Roldan CE & Phillips W (1980) Functional differences between upright and rotated images. Quarterly Journal of Experimental Psychology, 32 (3), pp. 397-412. https://doi.org/10.1080/14640748008401834
In Experiment I subjects imaged an alphanumeric character either upright or upside-down, and triggered a test display character. Their task was to decide as quickly as possible whether the test character was NORMAL or MIRRORED. On 72% of the trials the test was at the orientation imaged. Reaction time (RT) was then about 200 ms longer in the upside-down image condition. This difference reduced with practice. On the remaining trials the orientation of the test character differed from that of the prepared image. For upright images RT increased monotonically with the angular difference in orientation between test and image. For upside-down images RT did not increase monotonically with angular difference as there was a wide dip around the upright. Further experiments suggested that upside-down images can be rotated, but at considerably slower rates than upright ones, and that the apparent rates of rotation for upside-down images are dependent upon the width of the sector tested. These results indicate that visual short-term memory (STM) and long-term memory (LTM) are distinct; that the process of mental rotation does not operate directly upon LTM; and that functionally, upright and rotated images may differ in important ways.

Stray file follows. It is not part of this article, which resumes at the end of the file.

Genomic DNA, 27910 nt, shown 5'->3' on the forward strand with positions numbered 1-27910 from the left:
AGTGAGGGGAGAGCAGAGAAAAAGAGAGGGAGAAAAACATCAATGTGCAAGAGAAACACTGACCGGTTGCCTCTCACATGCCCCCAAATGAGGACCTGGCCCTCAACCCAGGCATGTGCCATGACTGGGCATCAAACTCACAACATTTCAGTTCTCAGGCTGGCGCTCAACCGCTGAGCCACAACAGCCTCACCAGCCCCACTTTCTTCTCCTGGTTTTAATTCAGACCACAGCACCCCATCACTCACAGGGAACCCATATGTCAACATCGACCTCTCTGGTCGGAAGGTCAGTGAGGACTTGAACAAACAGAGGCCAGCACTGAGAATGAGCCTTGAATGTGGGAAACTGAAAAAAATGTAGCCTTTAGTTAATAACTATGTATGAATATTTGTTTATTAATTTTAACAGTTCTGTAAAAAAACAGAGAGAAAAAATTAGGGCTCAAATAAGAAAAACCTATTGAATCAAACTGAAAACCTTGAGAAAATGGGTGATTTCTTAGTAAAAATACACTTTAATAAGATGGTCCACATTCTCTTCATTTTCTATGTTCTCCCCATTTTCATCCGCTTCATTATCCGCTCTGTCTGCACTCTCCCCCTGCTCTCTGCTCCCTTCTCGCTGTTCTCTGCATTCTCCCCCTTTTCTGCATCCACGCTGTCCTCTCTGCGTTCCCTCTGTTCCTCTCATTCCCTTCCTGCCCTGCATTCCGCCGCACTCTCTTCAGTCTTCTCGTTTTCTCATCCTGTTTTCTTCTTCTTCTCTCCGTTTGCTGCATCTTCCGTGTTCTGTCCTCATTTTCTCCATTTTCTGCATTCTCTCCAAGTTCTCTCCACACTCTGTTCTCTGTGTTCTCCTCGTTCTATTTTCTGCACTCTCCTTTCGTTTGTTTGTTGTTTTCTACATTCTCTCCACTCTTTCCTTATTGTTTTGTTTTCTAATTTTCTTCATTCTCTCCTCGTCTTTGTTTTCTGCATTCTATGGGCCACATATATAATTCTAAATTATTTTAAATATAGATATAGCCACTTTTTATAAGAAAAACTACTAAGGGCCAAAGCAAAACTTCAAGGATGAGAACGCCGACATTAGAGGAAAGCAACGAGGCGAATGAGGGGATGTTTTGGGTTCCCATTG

Quarterly Journal of Experimental Psychology: Volume 32, Issue 3
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